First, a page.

Artist Suzan Tokcan takes us on a fanciful journey down a rabbit hole, to a dazzling world of shimmering flower imagery. A dreamy cornucopia that celebrates and questions the relationship between truth and fiction. Employing photomontage, image distortion and painting Tokcan constructs an exhilarating tension between hyperreal and mythological landscapes. The ride is simultaneously perplexing and breathtaking.
Suzan Tokcan on her creative practice, inspirations and the upcoming exhibition!
Suzan Tokcan has been involved in art and design most of her life. As a Turkish woman of mixed heritage living in London since her teens, she has always been something of an insider-outsider, a stance that underpins and informs her art. Growing up between London and Istanbul provided Suzan with rich, varied and eclectic creative stimulation. Studying painting and restoration, drawing political cartoons, an internship at an Istanbul creative agency, a chance introduction to photography at university, and working as an interior designer in the hospitality industry allowed her to create her own unique layered visual language.
What inspired you to get involved in art and design in the first place and how would you describe your digital art brand?
“I started drawing and painting at a young age. My mum started showing me art books and was impressed by my eye as I recognised a Cezanne landscape as being by the same artist as the Card Players 🙂 I studied oil painting with artist restorer Orhan Ersoy, headaches from turpentine forced me to switch to acrylic paint. I came to the UK at thirteen and fell in love with London when I settled there at sixteen. There followed my culture vulture years. London was and still is an exciting creative hub, an edgy metropolis and I consumed the art, the history, the music and the nightlife. I studied interior design as my parents wouldn’t allow me to go to art school and thought I should study something more useful! My interest in both fields grew alongside each other.”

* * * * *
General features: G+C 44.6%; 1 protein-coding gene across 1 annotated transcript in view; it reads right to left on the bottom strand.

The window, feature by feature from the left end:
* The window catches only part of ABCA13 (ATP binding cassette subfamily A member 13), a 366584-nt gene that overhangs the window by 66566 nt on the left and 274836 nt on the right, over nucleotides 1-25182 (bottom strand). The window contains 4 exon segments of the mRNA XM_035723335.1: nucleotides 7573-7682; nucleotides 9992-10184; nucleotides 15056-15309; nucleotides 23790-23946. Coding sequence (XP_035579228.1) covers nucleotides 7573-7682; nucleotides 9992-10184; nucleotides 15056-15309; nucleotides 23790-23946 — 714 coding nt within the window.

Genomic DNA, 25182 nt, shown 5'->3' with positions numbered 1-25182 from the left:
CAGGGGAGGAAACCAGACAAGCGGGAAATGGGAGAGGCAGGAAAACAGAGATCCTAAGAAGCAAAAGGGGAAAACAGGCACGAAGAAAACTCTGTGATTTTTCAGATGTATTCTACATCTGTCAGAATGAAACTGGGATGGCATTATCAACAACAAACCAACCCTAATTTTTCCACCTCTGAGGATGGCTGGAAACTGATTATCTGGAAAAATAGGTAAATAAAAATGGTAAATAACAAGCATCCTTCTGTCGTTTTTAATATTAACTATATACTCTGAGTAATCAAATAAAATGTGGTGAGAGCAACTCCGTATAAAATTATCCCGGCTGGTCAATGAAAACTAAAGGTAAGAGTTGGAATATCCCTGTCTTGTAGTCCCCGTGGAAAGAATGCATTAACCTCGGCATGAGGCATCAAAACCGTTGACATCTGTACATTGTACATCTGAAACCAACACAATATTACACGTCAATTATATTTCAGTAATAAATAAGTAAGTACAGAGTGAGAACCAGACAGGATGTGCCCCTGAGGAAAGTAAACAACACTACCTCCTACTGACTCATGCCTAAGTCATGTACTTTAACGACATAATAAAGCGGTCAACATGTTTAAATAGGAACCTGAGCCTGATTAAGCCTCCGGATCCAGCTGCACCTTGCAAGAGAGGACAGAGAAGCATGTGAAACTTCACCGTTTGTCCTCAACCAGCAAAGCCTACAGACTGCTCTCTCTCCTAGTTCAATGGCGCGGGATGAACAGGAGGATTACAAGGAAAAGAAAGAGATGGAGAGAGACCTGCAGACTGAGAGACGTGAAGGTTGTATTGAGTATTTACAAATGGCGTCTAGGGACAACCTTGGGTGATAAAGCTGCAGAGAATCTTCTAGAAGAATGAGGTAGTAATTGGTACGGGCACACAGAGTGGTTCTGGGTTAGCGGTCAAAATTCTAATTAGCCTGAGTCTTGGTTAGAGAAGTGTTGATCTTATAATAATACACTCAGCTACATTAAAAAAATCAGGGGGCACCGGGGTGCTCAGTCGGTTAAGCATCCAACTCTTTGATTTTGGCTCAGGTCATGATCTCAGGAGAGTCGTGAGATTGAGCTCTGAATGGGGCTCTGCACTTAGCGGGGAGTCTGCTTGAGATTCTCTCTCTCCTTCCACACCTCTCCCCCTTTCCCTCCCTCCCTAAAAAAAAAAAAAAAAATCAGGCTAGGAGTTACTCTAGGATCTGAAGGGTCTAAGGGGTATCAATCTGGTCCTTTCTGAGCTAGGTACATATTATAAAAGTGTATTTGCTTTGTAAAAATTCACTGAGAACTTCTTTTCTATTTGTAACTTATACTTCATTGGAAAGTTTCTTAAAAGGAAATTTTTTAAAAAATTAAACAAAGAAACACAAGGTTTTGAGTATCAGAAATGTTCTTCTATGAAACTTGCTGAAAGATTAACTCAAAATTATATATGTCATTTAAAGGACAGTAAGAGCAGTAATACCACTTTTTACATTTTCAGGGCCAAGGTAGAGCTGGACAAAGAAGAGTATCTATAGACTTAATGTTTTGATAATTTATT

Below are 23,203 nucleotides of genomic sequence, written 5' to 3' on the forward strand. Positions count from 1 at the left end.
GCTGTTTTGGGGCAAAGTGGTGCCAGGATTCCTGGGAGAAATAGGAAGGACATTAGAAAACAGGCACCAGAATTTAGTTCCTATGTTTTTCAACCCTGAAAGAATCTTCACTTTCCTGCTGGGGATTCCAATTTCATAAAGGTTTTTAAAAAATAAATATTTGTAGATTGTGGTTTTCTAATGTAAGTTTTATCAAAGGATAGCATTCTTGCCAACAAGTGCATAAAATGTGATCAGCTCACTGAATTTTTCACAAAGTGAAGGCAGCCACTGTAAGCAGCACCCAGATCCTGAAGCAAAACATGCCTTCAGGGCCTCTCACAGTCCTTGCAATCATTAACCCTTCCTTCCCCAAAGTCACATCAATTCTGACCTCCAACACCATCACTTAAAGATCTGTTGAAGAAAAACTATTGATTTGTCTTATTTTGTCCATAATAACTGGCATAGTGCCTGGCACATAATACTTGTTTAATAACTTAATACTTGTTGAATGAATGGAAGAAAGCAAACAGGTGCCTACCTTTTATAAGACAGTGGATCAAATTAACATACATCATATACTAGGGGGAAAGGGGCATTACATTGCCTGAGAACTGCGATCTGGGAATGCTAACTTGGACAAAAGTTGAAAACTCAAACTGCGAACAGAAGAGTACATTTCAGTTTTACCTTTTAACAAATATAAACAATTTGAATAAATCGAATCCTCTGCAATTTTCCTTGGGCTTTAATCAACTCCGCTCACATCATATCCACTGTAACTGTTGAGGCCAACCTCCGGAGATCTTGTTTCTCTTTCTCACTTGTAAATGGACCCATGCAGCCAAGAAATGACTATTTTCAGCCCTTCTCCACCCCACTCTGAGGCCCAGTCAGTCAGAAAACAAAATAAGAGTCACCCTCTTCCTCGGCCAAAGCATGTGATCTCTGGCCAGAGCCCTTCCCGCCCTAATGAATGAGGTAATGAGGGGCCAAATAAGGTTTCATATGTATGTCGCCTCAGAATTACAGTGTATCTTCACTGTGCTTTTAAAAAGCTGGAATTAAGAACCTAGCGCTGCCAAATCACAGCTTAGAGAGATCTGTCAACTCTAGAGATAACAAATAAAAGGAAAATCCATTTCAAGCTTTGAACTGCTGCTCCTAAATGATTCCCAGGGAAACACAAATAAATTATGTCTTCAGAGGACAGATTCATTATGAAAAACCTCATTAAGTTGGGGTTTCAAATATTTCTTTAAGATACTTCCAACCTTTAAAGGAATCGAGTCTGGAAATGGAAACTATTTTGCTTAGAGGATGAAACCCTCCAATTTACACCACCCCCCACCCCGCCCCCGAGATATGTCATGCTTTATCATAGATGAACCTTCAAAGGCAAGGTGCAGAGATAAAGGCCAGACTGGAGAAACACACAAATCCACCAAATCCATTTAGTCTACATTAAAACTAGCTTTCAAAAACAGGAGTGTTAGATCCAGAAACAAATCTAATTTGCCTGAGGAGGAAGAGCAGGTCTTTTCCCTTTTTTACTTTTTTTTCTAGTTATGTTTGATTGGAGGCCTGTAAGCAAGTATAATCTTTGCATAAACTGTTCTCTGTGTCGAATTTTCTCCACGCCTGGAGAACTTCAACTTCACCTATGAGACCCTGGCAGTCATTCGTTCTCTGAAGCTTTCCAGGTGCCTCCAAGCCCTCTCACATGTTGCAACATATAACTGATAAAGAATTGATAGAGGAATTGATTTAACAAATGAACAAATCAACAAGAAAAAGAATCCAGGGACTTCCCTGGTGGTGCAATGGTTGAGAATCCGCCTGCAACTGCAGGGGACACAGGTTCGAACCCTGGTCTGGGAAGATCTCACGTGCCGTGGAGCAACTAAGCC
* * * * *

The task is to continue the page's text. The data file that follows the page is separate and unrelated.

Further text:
In the mid-1990s, Suzan launched Suada Design with her sister Damla to deliver art and design projects for the hospitality industry. This evolved into Wild@Art, producing digital art, printed on experimental surfaces, which she exhibited in Istanbul, Ankara, and London. A long stint as an entrepreneur in event management in London in the 2000s provided fertile ground for her to tailor her creativity to commercial settings. Over the last five years, Suzan has returned full-time to creating digital photomontages, launching the Pixel Pixie line of limited-edition prints. The Flower Power exhibition at JM Gallery displays one of Pixel Pixie’s signature collections and is dedicated to the memory of Damla.
How do you create your beautiful photo montages and what are you trying to say in them?
“The process is multi-layered. I take photographs all the time and have an extensive library of my pet subjects… in the case of Flower Power a library of flower photos and backgrounds that I montage together. This process is done in Photoshop and the idea is to create alternative realities by montaging images snapped from my surroundings. I also often make variations that can be displayed as a group or on their own or mixed with other Flower Power images. The portrait sitting flowers concept is influenced by 16/17th century European ‘Vanitas” paintings and makes a whimsical comment on our selfie culture. I treat the flowers as characters in fantastical settings. I am interested in looking at details and from further afield and often play with these alternative viewpoints. Each image has a private narrative which I wove while producing it, but they are open-ended enough to allow the viewer to make up their own narrative, or forget narrative altogether and enjoy the visual sensation.”
Why do you create art?
“I create art firstly because I enjoy the process. It is rather compulsive. I have worn many hats throughout my life, but I always come back to making art as the source of what inspires me and makes me feel vital. It is cathartic and meditative. As a shy introvert, I find the next stage of showing and selling my work rather more challenging but exciting, nevertheless. It is also the time when you meet fascinating people and make interesting connections, so all part of the growth process.”
Why this exhibition and why now?
“I thought we all needed some positive, if somewhat ironic, optimism in our lives at the moment. Flower Power is the result of my journey through grief. Losing my sister was the most horrific experience. However, it made me go deep into myself only to come out the other end with more humility, compassion, and acceptance. The optimistic, resilient outlook is what my sister left me. The irony is probably mostly mine. Just as I felt ready to connect with the world around me again Covid struck, and the world closed down. The idea and the library which has slowly been building up came to actuality during the Covid lockdown and many serendipitous happenings later… I ended up with the exhibition at JM Gallery.”